Micropholis (amphibian)

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For the flowering plant genus, see Micropholis. The brittle star genus described as Micropholis has been renamed Microphiopholis.
Temporal range: Early Triassic
Micropholis stowi.jpg
Scientific classification
Kingdom: Animalia
Phylum: Chordata
Class: Amphibia
Order: Temnospondyli
(unranked): Euskelia
Superfamily: Dissorophoidea
Family: Amphibamidae
Genus: Micropholis
Huxley, 1876
  • M. stowi Huxley, 1859 (type)
  • Petrophryne Owen, 1856

Micropholis (Greek 'mikros' = small and 'pholis' = scale) is an extinct genus of dissorophoid temnospondyl. Fossils have been found from the Lystrosaurus Assemblage Zone of the Karoo Basin in South Africa, and date back to the Early Triassic. Micropholis was the last known member of the family Amphibamidae, as well as the only one to have been present from Gondwana.

Skull of M. stowi in the Field Museum of Natural History.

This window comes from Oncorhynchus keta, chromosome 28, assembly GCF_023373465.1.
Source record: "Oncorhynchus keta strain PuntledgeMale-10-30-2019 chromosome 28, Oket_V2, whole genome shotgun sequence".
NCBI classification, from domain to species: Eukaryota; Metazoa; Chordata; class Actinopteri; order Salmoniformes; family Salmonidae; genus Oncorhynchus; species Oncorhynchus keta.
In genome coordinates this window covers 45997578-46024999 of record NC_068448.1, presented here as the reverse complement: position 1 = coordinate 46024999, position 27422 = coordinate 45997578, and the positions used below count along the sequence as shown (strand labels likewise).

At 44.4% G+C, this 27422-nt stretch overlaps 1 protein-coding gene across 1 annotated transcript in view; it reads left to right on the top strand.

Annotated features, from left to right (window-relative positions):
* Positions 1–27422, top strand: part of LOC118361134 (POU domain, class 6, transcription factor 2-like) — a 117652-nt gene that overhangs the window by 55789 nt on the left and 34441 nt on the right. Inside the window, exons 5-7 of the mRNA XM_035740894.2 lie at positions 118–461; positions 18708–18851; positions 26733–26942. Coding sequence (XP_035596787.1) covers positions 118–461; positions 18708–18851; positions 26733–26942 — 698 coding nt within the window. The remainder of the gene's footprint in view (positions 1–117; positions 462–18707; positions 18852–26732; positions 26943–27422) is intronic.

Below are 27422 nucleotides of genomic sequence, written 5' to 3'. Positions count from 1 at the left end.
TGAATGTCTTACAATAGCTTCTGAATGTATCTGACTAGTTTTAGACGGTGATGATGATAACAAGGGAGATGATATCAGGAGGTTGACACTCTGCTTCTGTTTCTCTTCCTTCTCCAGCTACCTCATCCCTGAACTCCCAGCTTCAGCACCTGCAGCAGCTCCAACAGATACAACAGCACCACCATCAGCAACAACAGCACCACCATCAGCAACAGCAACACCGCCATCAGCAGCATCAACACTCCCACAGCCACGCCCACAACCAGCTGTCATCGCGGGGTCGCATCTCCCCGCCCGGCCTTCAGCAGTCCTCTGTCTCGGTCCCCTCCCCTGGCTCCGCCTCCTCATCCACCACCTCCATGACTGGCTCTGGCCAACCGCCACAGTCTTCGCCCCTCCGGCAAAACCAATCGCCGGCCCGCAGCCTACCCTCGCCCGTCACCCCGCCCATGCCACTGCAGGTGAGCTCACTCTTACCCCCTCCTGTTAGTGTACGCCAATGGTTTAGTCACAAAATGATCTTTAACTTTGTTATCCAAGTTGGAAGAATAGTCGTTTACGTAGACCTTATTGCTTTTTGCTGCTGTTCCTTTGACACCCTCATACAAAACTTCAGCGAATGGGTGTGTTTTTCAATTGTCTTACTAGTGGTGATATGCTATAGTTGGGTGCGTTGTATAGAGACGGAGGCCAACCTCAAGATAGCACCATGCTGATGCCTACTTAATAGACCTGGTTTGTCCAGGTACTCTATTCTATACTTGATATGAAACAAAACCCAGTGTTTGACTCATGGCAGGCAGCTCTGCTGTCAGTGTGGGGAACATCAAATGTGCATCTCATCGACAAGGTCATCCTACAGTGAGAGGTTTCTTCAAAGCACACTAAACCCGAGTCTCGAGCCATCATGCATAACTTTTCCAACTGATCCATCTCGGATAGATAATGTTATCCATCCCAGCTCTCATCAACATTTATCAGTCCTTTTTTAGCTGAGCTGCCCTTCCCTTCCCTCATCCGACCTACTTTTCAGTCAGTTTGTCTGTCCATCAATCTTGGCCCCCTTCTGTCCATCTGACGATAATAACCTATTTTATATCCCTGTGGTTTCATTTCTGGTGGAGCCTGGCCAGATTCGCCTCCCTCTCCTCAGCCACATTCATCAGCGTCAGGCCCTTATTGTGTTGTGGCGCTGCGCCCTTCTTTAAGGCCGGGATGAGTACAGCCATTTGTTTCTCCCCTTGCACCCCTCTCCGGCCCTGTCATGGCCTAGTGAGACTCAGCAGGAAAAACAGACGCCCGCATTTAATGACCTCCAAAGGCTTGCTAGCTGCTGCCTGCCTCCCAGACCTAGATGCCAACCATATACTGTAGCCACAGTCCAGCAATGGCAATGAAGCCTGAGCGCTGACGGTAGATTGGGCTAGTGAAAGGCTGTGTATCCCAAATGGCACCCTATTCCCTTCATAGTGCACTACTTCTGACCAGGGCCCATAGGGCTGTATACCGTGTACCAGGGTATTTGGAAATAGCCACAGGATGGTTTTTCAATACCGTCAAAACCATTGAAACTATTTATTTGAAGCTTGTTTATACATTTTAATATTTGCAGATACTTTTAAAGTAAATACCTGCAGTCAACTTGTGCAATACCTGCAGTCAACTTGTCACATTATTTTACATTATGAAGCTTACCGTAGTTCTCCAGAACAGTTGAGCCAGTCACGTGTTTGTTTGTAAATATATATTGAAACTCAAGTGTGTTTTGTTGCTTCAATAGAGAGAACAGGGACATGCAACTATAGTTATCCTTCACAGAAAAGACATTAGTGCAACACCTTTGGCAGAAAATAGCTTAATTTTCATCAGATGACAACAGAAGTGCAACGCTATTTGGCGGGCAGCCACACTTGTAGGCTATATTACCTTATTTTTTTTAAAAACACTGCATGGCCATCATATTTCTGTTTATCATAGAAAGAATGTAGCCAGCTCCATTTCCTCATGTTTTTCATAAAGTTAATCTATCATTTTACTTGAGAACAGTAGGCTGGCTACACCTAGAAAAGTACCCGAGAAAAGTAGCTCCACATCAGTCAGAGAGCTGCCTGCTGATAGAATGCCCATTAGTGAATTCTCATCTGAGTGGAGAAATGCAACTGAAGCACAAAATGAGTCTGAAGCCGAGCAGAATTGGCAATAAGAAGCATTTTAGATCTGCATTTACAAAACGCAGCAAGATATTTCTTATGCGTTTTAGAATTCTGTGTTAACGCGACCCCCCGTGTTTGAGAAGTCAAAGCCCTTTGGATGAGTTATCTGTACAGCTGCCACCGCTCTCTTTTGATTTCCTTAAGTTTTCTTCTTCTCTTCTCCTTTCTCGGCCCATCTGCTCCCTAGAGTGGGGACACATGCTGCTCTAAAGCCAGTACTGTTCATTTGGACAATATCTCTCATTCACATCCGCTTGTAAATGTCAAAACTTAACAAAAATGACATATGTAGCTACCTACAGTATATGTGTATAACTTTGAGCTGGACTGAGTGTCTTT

Many specimens have been found, and two distinct morphotypes are evident, differing in skull width and palatal dentition.[1] The smaller morph tends to have a broader head than the larger. Both morphs had large fangs protruding from the palate that were inwardly curving. The genus Petrophryne ('rock toad'), named by Richard Owen in 1856, is synonymous with Micropholis. Micropholis stowi is named for George William Stow, the South African geologist and ethnologist.


  1. ^ Schoch, R. R. and Rubidge, B. S. (2005). The amphibamid Micropholis from the Lystrosaurus assemblage zone of South Africa. Journal of Vertebrate Paleontology 25(3):502-522.

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